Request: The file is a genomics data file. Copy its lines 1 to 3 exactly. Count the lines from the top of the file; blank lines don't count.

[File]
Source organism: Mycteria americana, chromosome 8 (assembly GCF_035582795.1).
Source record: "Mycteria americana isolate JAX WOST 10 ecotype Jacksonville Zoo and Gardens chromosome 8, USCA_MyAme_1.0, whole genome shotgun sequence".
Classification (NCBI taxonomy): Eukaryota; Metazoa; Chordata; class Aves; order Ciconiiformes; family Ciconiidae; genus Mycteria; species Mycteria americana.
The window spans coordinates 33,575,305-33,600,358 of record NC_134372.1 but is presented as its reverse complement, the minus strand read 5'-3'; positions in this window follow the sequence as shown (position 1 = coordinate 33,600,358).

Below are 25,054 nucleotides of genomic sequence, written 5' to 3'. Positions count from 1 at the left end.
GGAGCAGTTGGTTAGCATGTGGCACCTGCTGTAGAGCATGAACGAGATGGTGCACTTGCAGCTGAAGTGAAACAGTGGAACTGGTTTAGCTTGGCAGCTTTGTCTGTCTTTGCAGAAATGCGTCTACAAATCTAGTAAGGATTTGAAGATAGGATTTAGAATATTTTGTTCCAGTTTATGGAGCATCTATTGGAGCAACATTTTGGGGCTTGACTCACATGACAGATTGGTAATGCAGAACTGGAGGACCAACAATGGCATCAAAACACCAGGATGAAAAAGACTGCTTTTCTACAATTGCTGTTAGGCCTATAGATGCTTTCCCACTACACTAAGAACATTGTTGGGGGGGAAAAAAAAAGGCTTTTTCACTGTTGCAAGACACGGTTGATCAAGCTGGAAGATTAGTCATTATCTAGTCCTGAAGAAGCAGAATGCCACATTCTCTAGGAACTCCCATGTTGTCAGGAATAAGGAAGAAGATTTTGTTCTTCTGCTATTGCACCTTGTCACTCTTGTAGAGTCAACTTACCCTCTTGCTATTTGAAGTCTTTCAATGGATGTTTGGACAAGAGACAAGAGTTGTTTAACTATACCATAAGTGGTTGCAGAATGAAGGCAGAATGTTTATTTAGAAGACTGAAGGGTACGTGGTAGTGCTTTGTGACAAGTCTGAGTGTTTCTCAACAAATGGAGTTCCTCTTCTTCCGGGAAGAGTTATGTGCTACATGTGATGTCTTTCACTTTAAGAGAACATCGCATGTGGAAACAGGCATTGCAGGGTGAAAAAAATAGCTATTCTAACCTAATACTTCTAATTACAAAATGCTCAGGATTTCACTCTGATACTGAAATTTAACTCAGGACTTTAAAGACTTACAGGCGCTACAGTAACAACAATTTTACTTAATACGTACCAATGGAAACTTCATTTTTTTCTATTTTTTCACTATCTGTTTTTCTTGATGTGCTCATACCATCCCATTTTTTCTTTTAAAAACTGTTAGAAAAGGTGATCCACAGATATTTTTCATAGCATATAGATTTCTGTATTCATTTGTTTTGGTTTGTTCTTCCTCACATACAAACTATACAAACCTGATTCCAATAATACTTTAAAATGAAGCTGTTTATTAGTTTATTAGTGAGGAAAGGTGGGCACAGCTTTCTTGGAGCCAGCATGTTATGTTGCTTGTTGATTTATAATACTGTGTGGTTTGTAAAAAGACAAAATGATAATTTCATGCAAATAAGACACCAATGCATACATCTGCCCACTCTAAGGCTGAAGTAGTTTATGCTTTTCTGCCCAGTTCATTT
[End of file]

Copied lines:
Source organism: Mycteria americana, chromosome 8 (assembly GCF_035582795.1).
Source record: "Mycteria americana isolate JAX WOST 10 ecotype Jacksonville Zoo and Gardens chromosome 8, USCA_MyAme_1.0, whole genome shotgun sequence".
Classification (NCBI taxonomy): Eukaryota; Metazoa; Chordata; class Aves; order Ciconiiformes; family Ciconiidae; genus Mycteria; species Mycteria americana.